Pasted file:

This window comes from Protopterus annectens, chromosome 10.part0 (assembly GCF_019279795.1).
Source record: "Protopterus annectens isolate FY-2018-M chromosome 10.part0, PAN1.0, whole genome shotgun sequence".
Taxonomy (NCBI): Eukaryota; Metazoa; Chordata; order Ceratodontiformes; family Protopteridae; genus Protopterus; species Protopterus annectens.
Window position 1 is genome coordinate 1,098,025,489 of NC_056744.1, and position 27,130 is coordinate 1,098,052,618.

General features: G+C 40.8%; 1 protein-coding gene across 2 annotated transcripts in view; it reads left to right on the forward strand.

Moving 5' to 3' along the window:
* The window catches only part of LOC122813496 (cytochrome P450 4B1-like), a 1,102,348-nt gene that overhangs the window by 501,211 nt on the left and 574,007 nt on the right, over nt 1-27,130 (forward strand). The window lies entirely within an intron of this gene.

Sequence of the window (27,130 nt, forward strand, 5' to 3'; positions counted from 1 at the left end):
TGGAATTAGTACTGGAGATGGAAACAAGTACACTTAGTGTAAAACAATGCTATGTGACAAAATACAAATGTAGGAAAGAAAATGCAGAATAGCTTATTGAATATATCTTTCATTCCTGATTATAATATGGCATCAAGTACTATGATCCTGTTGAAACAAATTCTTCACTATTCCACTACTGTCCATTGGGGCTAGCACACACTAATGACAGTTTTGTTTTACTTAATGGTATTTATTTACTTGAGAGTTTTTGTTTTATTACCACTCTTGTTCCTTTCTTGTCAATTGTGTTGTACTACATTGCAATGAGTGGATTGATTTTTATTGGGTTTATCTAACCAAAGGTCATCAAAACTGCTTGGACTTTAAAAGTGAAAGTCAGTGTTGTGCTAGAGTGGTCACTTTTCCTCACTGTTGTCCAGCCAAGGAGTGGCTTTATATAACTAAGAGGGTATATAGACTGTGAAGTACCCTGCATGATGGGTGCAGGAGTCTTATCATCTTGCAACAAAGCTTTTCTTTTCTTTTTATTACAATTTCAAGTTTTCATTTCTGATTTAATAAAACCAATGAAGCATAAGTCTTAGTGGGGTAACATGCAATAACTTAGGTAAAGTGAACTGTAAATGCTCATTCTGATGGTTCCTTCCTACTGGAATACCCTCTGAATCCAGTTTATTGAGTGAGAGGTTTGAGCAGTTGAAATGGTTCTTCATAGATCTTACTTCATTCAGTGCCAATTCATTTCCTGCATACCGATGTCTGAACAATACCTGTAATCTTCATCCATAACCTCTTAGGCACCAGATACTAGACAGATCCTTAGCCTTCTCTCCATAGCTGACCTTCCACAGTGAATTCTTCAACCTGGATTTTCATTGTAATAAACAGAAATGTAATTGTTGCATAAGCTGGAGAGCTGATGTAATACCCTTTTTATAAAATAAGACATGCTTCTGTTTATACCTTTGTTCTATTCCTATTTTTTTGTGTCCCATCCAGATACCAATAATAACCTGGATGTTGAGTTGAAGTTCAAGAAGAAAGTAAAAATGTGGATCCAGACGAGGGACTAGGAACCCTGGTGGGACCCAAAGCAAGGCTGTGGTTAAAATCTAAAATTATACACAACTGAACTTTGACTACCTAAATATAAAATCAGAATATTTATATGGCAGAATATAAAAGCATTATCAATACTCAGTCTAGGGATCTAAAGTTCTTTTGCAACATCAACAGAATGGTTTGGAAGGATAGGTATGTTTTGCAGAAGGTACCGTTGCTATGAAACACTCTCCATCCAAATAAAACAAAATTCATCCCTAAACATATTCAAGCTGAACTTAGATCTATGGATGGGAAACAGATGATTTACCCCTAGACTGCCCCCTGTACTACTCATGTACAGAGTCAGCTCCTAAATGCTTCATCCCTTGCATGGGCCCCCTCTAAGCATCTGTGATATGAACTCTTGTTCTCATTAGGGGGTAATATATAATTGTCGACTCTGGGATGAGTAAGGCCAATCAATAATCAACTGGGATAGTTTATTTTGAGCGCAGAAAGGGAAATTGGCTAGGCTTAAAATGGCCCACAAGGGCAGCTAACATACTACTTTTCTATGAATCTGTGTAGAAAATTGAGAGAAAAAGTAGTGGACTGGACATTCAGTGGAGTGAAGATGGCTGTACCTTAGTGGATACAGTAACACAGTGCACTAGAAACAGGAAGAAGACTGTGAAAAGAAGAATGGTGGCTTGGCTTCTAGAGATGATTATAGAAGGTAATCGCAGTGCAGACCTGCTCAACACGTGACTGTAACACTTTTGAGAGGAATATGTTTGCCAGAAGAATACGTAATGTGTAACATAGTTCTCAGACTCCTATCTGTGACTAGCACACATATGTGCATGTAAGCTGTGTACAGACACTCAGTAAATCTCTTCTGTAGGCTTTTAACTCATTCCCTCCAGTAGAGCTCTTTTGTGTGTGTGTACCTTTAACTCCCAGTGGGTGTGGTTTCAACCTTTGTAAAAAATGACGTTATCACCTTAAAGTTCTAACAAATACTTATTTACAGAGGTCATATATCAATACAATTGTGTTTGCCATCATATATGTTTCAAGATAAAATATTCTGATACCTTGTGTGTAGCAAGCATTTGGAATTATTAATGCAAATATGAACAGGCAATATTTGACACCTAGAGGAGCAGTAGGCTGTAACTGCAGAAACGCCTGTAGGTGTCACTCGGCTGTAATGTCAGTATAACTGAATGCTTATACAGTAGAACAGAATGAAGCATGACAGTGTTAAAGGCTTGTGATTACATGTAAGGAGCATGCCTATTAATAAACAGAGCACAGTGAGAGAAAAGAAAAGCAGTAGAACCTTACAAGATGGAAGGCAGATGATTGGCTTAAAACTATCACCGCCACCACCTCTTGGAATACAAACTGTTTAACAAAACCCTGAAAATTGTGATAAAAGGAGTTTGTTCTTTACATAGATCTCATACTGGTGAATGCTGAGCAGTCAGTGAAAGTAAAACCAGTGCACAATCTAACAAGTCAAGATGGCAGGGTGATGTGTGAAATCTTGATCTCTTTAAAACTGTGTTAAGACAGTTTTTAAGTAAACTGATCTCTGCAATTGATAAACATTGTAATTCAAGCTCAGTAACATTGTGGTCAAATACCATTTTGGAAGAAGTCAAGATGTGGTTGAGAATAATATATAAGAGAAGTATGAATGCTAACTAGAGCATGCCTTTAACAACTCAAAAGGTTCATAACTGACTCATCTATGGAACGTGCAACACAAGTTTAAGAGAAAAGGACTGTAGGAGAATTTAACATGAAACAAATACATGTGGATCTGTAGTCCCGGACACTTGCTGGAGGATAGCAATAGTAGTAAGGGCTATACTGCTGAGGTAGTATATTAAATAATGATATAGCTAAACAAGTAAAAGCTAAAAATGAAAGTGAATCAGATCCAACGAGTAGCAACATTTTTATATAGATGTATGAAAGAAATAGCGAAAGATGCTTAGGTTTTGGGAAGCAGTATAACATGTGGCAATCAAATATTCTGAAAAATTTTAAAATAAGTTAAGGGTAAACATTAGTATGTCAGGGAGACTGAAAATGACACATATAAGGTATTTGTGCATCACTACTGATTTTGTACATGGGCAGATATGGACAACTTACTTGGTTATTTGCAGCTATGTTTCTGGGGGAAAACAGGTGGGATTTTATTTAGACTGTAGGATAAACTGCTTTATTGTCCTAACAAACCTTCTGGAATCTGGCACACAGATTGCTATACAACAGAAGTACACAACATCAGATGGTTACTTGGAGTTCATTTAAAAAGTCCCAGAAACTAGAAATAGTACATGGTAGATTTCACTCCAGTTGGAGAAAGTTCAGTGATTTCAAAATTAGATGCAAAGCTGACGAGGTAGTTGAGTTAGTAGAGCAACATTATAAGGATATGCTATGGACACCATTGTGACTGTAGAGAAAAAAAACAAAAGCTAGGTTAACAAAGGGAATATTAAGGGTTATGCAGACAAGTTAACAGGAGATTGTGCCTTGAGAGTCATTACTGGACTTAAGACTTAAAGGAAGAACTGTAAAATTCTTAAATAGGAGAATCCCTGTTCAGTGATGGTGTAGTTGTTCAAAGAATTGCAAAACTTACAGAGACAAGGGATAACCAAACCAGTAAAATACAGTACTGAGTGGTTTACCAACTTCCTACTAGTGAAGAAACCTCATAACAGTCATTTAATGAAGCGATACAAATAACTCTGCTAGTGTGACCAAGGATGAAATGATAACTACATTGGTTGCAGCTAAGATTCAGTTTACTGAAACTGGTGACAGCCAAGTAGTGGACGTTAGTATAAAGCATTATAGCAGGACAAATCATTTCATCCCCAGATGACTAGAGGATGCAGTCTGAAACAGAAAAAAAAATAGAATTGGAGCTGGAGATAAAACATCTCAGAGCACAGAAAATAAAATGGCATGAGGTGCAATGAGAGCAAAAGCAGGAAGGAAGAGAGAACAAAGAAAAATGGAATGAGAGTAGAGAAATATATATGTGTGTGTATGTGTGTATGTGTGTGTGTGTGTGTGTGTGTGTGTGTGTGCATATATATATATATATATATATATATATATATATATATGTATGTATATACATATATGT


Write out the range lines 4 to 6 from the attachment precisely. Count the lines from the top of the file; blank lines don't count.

Window position 1 is genome coordinate 1,098,025,489 of NC_056744.1, and position 27,130 is coordinate 1,098,052,618.

General features: G+C 40.8%; 1 protein-coding gene across 2 annotated transcripts in view; it reads left to right on the forward strand.

Moving 5' to 3' along the window: